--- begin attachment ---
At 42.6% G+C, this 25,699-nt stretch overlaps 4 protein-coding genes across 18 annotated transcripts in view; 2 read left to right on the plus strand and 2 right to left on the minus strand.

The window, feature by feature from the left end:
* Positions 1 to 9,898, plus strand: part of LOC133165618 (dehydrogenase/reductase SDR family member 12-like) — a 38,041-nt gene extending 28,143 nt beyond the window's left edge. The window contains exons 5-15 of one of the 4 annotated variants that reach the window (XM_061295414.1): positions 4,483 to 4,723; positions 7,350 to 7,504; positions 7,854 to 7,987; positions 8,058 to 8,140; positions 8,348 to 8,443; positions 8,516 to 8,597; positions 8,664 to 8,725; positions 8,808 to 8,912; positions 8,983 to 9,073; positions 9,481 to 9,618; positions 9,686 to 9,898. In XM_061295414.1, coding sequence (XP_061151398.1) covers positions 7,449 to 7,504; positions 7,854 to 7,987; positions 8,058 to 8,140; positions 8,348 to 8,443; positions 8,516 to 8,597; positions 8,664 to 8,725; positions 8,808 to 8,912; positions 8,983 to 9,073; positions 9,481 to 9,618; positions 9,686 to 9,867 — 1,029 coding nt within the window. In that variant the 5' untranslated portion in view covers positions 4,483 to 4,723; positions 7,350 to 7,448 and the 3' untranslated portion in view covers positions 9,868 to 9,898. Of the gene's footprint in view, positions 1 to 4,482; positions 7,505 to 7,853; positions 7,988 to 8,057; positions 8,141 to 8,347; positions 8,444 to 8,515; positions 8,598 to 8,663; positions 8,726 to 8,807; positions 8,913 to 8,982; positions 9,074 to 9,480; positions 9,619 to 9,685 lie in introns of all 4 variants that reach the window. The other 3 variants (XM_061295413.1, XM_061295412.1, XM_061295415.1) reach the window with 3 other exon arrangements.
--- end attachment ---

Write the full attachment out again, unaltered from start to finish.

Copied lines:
At 42.6% G+C, this 25,699-nt stretch overlaps 4 protein-coding genes across 18 annotated transcripts in view; 2 read left to right on the plus strand and 2 right to left on the minus strand.

The window, feature by feature from the left end:
* Positions 1 to 9,898, plus strand: part of LOC133165618 (dehydrogenase/reductase SDR family member 12-like) — a 38,041-nt gene extending 28,143 nt beyond the window's left edge. The window contains exons 5-15 of one of the 4 annotated variants that reach the window (XM_061295414.1): positions 4,483 to 4,723; positions 7,350 to 7,504; positions 7,854 to 7,987; positions 8,058 to 8,140; positions 8,348 to 8,443; positions 8,516 to 8,597; positions 8,664 to 8,725; positions 8,808 to 8,912; positions 8,983 to 9,073; positions 9,481 to 9,618; positions 9,686 to 9,898. In XM_061295414.1, coding sequence (XP_061151398.1) covers positions 7,449 to 7,504; positions 7,854 to 7,987; positions 8,058 to 8,140; positions 8,348 to 8,443; positions 8,516 to 8,597; positions 8,664 to 8,725; positions 8,808 to 8,912; positions 8,983 to 9,073; positions 9,481 to 9,618; positions 9,686 to 9,867 — 1,029 coding nt within the window. In that variant the 5' untranslated portion in view covers positions 4,483 to 4,723; positions 7,350 to 7,448 and the 3' untranslated portion in view covers positions 9,868 to 9,898. Of the gene's footprint in view, positions 1 to 4,482; positions 7,505 to 7,853; positions 7,988 to 8,057; positions 8,141 to 8,347; positions 8,444 to 8,515; positions 8,598 to 8,663; positions 8,726 to 8,807; positions 8,913 to 8,982; positions 9,074 to 9,480; positions 9,619 to 9,685 lie in introns of all 4 variants that reach the window. The other 3 variants (XM_061295413.1, XM_061295412.1, XM_061295415.1) reach the window with 3 other exon arrangements.